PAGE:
Here’s my recipe.  I think I first got it from Taste of Home about, oh, maybe, five years ago.  Over the years, after reading every other Caramel Corn recipe, and testing out and then incorporating the best tips, I have improved upon their recipe.  It’s still a mess to make, but, using this recipe has a guaranteed outcome.  I know this recipe works.

There are a lot of occasions coming up where Caramel Corn would be very welcome.  What’s happening back East right now?  Snow Days!  How about a Movie Night?  I just had friends over to watch a few of this years “Best Picture” Academy Awards nominees.  Then, in a few weeks it will be the Academy Awards themselves.  Let’s not forget abut Super Bowl Sunday: the best reason on the planet for the best snack layout of the year!  Touchdown! And, Valentine’s Day. Just pop Caramel Corn in those heart motif bags and you’re all set. Your Valentine will melt in your arms…

Need some more reasons to make Caramel Corn?  (Tough crowd today…) Caramel Corn can be made ahead, way ahead, like a week or more.  Once made, Caramel Corn is no more bother.  Just pour it in a bowl on put it on the table.  No refrigeration.  No reheating.  No slicing. No spreading.  No dip.  No utensils. Leftovers, highly unlikely, but if there are any, will keep for up to two weeks. The real reason to make Caramel Corn though?  The taste.  That sweet, crisp crunch.

Caramel Corn

  • 1 cup unpopped popping corn (divided use)
  • ¼ cup vegetable, canola, or corn oil (divided use)
  • 1 cup butter (no substitutions, no margarine)
  • 2 cups light brown sugar
  • ½ cup corn syrup
  • 1 ½ teaspoons Kosher salt
  • ½ teaspoon baking soda

Directions

  1. Preheat oven to 200 degrees.  Set out two large, rimmed baking sheets and one clean, large brown grocery bag.
  2. First, make the popcorn.  You’ll have to do this in two batches.  Get out your biggest pan (I use my stock pot) with the tightest fitting lid (if the lid is glass, you’ll have it made in the shade).
  3. Note:  I make my popcorn the old-fashioned way, on the stove, in some hot oil, as the directions below reflect.  I am guessing you could also make the popcorn in an air popper or in the microwave.  If you choose to go down that path, skip the popping directions below, use your own method, and have about 16 cups of popped popcorn warming in the oven when you start on the caramel part of this recipe.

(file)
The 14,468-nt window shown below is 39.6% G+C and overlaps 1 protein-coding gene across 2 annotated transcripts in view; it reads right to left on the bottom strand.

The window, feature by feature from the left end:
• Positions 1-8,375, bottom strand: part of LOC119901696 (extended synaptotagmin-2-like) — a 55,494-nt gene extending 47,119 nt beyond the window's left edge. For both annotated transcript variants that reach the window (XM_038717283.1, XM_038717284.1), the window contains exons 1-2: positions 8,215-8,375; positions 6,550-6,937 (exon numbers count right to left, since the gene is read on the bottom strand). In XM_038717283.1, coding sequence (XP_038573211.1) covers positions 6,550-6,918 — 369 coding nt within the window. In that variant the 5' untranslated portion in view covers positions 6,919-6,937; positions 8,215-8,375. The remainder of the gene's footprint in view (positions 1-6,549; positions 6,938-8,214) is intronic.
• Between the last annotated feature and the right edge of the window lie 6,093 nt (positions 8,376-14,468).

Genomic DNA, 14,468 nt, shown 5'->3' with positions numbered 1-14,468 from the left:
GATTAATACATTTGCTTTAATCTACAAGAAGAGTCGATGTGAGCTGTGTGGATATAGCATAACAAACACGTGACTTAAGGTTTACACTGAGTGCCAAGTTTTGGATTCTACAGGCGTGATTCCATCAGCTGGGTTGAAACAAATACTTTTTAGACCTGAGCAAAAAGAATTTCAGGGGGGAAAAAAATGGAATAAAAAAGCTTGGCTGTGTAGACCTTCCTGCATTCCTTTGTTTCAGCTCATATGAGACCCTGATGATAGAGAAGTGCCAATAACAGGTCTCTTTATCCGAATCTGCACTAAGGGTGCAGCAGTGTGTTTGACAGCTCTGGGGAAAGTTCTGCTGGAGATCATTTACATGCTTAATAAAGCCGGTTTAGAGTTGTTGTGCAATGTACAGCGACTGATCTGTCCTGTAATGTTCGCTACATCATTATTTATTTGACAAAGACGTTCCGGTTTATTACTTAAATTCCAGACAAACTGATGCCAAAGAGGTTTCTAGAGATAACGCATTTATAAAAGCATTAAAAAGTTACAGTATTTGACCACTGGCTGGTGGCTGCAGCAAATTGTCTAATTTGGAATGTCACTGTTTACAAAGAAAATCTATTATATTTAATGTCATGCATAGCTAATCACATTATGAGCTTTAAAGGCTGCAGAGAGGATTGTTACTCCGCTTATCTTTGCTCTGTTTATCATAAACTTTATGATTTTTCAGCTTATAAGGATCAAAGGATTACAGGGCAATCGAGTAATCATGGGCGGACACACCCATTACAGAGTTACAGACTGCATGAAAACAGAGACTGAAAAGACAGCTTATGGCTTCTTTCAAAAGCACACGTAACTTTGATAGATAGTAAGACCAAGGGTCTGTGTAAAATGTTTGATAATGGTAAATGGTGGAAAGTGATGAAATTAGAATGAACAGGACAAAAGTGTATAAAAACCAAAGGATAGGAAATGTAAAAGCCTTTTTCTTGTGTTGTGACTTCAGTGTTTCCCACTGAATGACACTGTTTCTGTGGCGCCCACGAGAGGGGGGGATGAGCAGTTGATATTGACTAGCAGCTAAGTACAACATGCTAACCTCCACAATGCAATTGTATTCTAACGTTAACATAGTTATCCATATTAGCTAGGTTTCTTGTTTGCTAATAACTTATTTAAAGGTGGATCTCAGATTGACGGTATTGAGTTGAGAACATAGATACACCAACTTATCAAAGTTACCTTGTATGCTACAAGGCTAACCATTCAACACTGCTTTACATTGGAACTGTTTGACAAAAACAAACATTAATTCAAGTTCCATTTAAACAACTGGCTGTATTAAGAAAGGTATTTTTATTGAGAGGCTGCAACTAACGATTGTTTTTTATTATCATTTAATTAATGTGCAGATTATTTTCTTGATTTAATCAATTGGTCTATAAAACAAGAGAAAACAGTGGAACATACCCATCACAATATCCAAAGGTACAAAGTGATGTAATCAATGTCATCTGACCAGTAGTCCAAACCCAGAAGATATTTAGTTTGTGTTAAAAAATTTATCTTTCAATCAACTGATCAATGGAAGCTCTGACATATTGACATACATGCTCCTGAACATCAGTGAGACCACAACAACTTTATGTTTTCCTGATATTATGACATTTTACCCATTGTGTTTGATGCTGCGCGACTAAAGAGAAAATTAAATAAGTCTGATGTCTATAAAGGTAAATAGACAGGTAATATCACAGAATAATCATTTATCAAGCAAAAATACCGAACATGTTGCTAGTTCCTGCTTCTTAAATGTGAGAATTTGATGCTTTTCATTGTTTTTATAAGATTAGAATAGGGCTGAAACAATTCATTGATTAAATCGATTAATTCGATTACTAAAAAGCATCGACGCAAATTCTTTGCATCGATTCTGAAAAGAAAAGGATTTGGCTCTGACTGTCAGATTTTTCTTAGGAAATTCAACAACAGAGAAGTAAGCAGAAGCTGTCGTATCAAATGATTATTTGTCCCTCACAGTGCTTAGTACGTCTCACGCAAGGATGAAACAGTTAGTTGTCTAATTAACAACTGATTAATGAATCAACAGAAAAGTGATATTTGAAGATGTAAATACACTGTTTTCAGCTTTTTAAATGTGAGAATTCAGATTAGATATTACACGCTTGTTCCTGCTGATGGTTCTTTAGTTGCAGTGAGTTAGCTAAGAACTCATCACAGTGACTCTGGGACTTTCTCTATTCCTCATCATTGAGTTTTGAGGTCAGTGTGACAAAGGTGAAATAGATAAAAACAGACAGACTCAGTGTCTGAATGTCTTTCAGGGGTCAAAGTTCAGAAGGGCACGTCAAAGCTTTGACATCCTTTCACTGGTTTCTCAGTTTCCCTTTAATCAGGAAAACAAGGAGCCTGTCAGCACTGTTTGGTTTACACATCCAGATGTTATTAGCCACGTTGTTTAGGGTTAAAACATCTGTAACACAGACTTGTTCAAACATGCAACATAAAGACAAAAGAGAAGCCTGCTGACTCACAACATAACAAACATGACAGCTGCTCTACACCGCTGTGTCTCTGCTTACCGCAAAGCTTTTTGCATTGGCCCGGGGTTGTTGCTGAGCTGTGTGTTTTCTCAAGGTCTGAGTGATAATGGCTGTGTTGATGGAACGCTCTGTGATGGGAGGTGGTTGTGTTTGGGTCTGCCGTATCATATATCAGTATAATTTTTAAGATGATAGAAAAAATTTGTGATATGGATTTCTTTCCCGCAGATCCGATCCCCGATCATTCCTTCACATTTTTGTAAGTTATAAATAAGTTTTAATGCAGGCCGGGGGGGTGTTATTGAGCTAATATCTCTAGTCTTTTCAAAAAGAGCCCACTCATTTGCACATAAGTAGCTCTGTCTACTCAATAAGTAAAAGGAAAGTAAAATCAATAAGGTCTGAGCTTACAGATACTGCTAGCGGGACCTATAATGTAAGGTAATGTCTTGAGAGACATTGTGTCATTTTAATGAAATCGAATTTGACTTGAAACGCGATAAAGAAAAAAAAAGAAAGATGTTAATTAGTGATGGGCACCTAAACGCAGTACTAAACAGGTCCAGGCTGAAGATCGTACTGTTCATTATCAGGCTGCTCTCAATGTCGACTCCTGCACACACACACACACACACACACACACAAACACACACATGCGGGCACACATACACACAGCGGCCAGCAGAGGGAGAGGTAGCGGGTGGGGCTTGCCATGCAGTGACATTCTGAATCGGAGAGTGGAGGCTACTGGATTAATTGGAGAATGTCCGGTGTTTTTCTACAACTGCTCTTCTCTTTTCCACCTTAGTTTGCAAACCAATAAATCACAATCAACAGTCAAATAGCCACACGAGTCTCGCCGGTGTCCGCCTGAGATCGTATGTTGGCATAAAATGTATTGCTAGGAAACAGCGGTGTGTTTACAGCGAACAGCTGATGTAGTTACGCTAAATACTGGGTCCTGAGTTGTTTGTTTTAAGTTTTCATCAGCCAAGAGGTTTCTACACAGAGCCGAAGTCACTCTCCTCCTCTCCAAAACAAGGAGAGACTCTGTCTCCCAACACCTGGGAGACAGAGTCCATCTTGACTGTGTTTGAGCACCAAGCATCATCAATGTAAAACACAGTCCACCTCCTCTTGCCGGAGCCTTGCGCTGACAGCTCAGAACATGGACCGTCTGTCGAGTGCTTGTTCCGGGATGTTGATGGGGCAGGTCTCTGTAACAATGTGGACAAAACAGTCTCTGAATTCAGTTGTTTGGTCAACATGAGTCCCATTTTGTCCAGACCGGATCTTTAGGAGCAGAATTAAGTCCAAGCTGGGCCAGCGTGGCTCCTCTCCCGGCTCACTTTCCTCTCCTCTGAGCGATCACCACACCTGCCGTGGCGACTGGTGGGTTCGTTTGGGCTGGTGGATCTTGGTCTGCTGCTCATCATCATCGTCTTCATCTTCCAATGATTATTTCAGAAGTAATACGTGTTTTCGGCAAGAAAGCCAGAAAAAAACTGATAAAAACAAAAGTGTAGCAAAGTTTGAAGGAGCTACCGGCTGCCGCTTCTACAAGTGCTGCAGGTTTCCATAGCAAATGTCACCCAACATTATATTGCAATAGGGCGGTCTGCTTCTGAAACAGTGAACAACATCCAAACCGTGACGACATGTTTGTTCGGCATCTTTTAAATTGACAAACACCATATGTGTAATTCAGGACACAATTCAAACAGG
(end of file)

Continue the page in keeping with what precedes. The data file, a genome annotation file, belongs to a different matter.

4. Heat 2 tablespoons of oil in the bottom of the pan.  When oil is hot, stir in ½ cup unpopped popcorn kernels.  Put the lid on and SHAKE the pan like crazy. After 2-3 minutes, the popcorn will begin to pop.  Keep shaking the pan!  When you can see (if you have a glass lid) or hear the corn has stopped popping for 2 seconds or more, remove pan from heat.
  5. Pour the popcorn onto a baking sheet and place in warm oven.
  6. Make the second batch of popcorn.  Wipe out the hot pan and repeat the steps above with the remaining 2 tablespoons oil and ½ cup unpopped popcorn kernels. The popcorn will cook faster this time around because your stock pot should already be hot.
  7. Put the second batch of popcorn onto the second baking sheet and place in warm oven.
  8. In a medium saucepan over medium heat, melt the butter.
  9. Stir brown sugar, corn syrup, and salt into the melted butter and bring to a boil, stirring constantly.  Now, STOP STIRRING.  Let mixture boil, undisturbed, for four minutes.
  10. Remove warm popcorn from oven.
  11. Pour ½ of hot syrup over each tray of popcorn.  Stir to combine.
  12. You can skip this step if you want, but I find it helpful.  Pour the partially coated popcorn into a clean brown paper grocery bag.  Fold over the top to seal, then vigorously shake the bag to evenly coat with the caramel syrup.
  13. Pour the popcorn back onto two baking sheets.
  14. Place popcorn in preheated oven for 15 minutes.  Remove from oven and stir to evenly coat caramel over all kernels.  Return pans to oven, switching pan locations.  Repeat three more times, so the popcorn bakes for 45 minutes total.
  15. Remove pans from oven and let cool.
  16. Serve, or store in air tight container until ready to serve.

Thank you for stopping by my kitchen today!  I hope you like the Caramel Corn. Want to serve it with Maple Bacon popcorn?  Stop by again, I have that recipe in my line up. Enjoy!

20 Jan 2011 Veggie Breakfast Casserole

Do you have a breakfast casserole in your repertoire?  Breakfast casseroles are great (but they don’t photograph well).  The bulk of the work is done the night before.  The casserole rests in the refrigerator while you sleep, and is taken out and baked in the morning. Breakfast casseroles are a wonderful thing if you are entertaining overnight house guests.  They are  convenient to make for groups of friends sharing a snow condo or the beach house.  They are a must for family gatherings such as Christmas morning and special occasion-baby shower, Valentine’s Day-brunches.  Breakfast casseroles are popular at potluck brunches.  You just gotta have one or two in your repertoire!